During that first century, alchemical knowledge in Europe was limited to translations and encyclopedias, and there was a general lack of new knowledge or study in the field. In the mid 13th century, an encyclopaedist named Albertus Magnus reworded and explained the imported alchemical texts in the style of Aristotle. Although Magnus also produced original works, like his Book of Minerals, there is little to suggest that he himself was a practicing alchemist. However, his well-known student, Thomas Aquinas, has had alchemical texts attributed to him as well. Thomas was a Dominican priest, and studied his faith in the tradition of scholasticism before turning to study ethics, metaphysics, and natural law. Shortly before his death, he offered commentary on the Song of Songs[6], a passage in the bible that follows the traditions for alchemical allegory. Alongside Magnus and Thomas Aquinas, Roger Bacon also made contributions to the alchemical field. After studying the Secretum Secretorum, Bacon believed in a universal science – a complete picture of wisdom and scientific knowledge that encompassed medicine, alchemy, astrology, and others. Although he didn’t produce any major works on alchemy, his ideas about integrating morality, alchemy, the prolonging of life, and salvation contributed to Christian theology. In the same century, alchemical texts by Pseudo-Geber[7] were published. These works included practical chemical operations and the sulphur-mercury theory[8] – both explained with a clarity that was unusual for the period.

All of the above contributions helped alchemy develop into a structured system of belief by the 13th century. Alchemists believed in the original Hermetic teachings, and shrouded their work in allegory and mystery, believing that uninitiated commoners should not have their secrets. They experimented with chemicals and made theories about how the universe works. All of their work culminated in the belief that after the Fall in the garden of Eden, the human soul was divided in two, and that through the purification of the soul the two halves could be reunified and a person could be reunited with god.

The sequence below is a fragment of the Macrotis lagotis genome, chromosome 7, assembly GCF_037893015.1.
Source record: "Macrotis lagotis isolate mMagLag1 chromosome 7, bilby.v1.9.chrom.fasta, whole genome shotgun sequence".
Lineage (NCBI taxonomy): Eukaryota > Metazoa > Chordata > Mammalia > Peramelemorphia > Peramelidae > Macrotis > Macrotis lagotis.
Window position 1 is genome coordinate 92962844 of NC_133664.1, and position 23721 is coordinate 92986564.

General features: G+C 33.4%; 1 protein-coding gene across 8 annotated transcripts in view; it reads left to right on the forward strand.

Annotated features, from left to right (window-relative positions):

Unfortunately, the 14th century saw trouble for alchemists in Europe. Authors like Dante Alighieri and Geoffrey Chaucer both depicted alchemists as liars and charlatans. In Dante’s Inferno, part of his larger work, The Divine Comedy, alchemy is mentioned by Griffolino and Capocchio as a way to define themselves.

So you will see I am the suffering shadow

of Caoocchio, who, by practicing alchemy,

Falsified the metals, and you must know,

Unless my mortal recollection strays

How good an ape I was of Nature’s ways

— Dante Alighieri, The Inferno, Canto XXIX, lines 109-140
The tombstone of Nicolas Flamel, preserved  at Musee de Cluny in Paris, France.
The tombstone of Nicolas Flamel, preserved at Musee de Cluny in Paris, France.